Parents want their children to learn independence and teamwork at summer camp. However, a survey conducted by T-Mobile finds that they are divided on a ban on mobile phones at summer camp

  • Two-thirds of parents say that they do not need to communicate with their children at summer camp
  • More than 10% of parents expect to communicate extensively with their kids at summer camp, some up to several times a day
  • Mobile phones at summer camp hinder the establishment of friendships and paradoxically increase homesickness, a therapist says 

Prague, 24 June – Those who would expect that most parents require daily contact via mobile phone with their children at summer camp will be disabused of that notion by a survey[1] conducted by T-Mobile. Two-thirds of parents said that they basically do not need to communicate with their children while they are at summer camp. Most parents do not require an available Wi-Fi network for their children. The grown-ups still perceive summer camp as an opportunity for children to learn independence and teamwork and to live without modern technologies, including mobile phones.

This attitude corresponds to the respondents’ memories of summer camps when they were children. One-third say that they only wrote once to their parents during the entire three-week camp, whereas only 29% claim that they wrote three times or more. As expected, more letters and postcards were sent by girls (40% of female respondents) than boys (22% of male respondents). Similar responses were given in relation to visits by parents: 63% of respondents said that their parents did not to visit them even once at camp and 30% mentioned only one parental visit.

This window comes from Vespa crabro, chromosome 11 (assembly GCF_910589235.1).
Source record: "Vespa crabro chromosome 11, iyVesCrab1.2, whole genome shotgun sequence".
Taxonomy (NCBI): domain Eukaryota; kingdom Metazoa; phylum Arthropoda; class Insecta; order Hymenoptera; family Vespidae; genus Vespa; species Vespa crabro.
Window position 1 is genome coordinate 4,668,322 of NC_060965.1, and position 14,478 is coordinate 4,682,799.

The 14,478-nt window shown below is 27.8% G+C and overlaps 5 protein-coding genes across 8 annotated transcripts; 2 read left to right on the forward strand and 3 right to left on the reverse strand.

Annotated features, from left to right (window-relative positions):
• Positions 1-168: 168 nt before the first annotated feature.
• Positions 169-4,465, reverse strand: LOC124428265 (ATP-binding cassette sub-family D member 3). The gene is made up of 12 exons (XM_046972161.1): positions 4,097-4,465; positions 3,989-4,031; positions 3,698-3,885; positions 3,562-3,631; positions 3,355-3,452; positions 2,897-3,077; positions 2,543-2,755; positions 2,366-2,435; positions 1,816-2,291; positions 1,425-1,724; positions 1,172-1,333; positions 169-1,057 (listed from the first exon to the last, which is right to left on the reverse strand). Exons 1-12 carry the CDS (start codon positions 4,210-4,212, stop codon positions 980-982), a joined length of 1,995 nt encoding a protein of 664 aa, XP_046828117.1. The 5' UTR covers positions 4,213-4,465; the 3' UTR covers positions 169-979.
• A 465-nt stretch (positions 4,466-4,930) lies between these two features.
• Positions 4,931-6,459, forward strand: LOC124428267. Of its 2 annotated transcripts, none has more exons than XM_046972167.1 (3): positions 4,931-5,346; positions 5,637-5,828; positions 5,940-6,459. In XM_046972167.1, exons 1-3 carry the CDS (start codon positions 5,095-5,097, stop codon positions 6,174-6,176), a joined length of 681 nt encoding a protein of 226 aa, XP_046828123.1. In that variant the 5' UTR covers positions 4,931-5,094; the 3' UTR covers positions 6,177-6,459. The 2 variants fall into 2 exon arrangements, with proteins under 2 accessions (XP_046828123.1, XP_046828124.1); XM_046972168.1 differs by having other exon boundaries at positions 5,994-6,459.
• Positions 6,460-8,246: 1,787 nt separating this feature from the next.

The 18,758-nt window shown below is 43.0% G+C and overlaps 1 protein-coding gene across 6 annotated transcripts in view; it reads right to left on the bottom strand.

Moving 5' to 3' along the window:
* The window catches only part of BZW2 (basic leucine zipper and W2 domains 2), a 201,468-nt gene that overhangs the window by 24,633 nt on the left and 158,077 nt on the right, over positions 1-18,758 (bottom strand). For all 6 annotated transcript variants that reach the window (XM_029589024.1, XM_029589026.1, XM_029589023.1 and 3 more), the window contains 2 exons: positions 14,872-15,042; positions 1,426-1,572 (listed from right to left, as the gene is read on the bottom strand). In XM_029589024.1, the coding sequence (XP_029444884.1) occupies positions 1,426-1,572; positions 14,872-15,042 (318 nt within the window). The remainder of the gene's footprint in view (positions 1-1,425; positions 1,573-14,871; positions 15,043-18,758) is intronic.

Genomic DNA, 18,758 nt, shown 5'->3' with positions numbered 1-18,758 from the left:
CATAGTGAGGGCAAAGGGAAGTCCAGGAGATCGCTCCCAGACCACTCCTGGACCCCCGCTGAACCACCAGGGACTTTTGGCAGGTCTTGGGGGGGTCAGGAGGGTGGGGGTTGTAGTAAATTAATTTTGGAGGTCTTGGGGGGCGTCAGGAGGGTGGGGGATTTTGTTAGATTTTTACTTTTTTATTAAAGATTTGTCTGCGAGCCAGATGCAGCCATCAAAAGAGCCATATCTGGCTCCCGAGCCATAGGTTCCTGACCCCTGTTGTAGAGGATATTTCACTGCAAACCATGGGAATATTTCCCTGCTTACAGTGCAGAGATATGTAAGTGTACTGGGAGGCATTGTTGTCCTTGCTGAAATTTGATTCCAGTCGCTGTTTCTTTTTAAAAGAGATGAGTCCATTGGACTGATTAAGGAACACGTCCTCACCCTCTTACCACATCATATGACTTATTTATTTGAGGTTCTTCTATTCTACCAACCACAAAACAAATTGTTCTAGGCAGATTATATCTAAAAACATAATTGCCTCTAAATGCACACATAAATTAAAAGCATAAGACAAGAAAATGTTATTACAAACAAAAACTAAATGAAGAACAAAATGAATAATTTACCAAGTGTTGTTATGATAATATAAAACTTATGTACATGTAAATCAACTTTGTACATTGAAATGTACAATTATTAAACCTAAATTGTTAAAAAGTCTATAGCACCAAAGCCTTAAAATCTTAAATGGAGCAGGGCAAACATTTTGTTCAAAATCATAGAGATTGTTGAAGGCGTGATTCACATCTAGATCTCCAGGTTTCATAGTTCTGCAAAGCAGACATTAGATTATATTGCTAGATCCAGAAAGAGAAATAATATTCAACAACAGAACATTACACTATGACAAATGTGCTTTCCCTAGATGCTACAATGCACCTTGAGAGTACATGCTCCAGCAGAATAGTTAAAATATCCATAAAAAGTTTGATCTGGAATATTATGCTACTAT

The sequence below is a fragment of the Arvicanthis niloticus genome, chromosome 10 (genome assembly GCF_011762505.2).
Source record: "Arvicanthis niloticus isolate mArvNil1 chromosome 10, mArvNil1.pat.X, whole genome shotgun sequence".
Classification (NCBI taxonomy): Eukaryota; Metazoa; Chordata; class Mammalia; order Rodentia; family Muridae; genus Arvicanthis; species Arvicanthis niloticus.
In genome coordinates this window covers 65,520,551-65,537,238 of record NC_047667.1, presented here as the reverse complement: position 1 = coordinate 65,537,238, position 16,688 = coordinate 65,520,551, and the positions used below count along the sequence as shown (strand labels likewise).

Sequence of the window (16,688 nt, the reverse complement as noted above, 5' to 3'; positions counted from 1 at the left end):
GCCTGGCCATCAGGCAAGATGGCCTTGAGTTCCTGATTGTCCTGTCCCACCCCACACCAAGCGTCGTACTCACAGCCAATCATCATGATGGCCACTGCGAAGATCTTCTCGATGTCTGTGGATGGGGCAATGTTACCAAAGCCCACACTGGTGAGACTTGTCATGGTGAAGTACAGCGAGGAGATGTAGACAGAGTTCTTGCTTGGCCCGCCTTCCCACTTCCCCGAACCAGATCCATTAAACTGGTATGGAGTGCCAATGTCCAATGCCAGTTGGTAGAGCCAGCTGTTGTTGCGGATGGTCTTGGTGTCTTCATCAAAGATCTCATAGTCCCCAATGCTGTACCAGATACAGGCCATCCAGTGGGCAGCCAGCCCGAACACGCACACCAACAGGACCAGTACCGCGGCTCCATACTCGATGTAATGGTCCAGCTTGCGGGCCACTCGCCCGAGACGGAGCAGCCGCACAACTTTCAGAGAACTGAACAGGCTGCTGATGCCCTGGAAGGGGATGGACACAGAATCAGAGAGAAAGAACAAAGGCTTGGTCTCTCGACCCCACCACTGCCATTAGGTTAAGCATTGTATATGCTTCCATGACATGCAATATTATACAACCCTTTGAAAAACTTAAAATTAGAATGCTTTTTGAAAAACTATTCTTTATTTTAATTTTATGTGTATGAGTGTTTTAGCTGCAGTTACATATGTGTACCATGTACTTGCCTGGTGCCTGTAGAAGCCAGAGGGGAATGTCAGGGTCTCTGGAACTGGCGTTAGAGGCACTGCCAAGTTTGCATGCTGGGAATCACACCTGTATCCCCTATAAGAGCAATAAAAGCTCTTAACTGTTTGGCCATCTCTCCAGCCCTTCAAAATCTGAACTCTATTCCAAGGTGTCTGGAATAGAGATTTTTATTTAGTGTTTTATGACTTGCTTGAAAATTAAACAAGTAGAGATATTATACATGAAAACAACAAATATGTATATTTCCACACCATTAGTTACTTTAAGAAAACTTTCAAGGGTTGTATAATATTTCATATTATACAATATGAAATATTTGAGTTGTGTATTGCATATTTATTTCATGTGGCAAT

We have found that modern times have not changed parents’ way of thinking. They want their children to enjoy summer camp similarly as they once did. They also appreciate that their children will have a break from modern technologies and will spend time with children of the same age off-line,” says Martina Kemrová, Corporate Communications Manager at T-Mobile. Sixty-eight percent of parents can imagine that they would not be in contact with their children via mobile phone at all during summer camp. Another 12% would not have any problem with it in justified cases. Only 7% of parents are used to being in touch with their kids several times a day. Most parents (60%) do not even support access to a Wi-Fi network. Only 25% of parents find freely available internet access at summer camp as useful and 15% have no opinion on this issue. 

Do mobile phones belong at summer camp?

The survey reveals that for nearly 55% of parents it is sufficient if they receive a message from their children that they arrived at the camp safe and sound and, if needed, are contacted by the camp counsellor. Only 15% of parents would like to be in touch with their kids at least once a day and more than 10% of parents expect to communicate extensively with their children, some up to several times a day. However, this is perceived as a problem by camp counsellors and psychologists. 

Frequent communication with parents can be rather harmful to children at summer camp. “Mobile phones distract children, who are then unable to concentrate on the present moment at camp,” confirms therapist Lucian Kantor, adding: “When leaving for summer camp, children should leave their mobile phones at home because the purpose of camp is to establish relationships with their peers and teach them to communicate within a group. I have this opinion not only as a family therapist but also as a long-time participant at children’s summer camps and trainer of people working with teams of children.”